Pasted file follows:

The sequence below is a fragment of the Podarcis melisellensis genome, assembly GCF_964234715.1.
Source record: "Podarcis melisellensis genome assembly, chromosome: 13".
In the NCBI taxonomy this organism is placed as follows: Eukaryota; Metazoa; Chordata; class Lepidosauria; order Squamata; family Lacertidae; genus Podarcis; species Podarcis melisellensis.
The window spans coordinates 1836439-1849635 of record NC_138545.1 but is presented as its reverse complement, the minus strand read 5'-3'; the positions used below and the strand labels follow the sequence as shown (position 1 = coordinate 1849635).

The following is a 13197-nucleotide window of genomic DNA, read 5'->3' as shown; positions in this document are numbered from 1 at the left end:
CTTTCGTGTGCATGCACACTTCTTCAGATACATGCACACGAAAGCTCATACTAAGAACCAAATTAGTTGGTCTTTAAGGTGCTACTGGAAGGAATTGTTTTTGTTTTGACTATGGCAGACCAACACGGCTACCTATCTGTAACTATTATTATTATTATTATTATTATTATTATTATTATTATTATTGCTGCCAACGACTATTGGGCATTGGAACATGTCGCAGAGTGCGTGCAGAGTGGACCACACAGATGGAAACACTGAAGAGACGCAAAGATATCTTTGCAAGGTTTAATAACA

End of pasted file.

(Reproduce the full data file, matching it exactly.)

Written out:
The sequence below is a fragment of the Podarcis melisellensis genome, assembly GCF_964234715.1.
Source record: "Podarcis melisellensis genome assembly, chromosome: 13".
In the NCBI taxonomy this organism is placed as follows: Eukaryota; Metazoa; Chordata; class Lepidosauria; order Squamata; family Lacertidae; genus Podarcis; species Podarcis melisellensis.
The window spans coordinates 1836439-1849635 of record NC_138545.1 but is presented as its reverse complement, the minus strand read 5'-3'; the positions used below and the strand labels follow the sequence as shown (position 1 = coordinate 1849635).

The following is a 13197-nucleotide window of genomic DNA, read 5'->3' as shown; positions in this document are numbered from 1 at the left end:
CTTTCGTGTGCATGCACACTTCTTCAGATACATGCACACGAAAGCTCATACTAAGAACCAAATTAGTTGGTCTTTAAGGTGCTACTGGAAGGAATTGTTTTTGTTTTGACTATGGCAGACCAACACGGCTACCTATCTGTAACTATTATTATTATTATTATTATTATTATTATTATTATTATTATTGCTGCCAACGACTATTGGGCATTGGAACATGTCGCAGAGTGCGTGCAGAGTGGACCACACAGATGGAAACACTGAAGAGACGCAAAGATATCTTTGCAAGGTTTAATAACA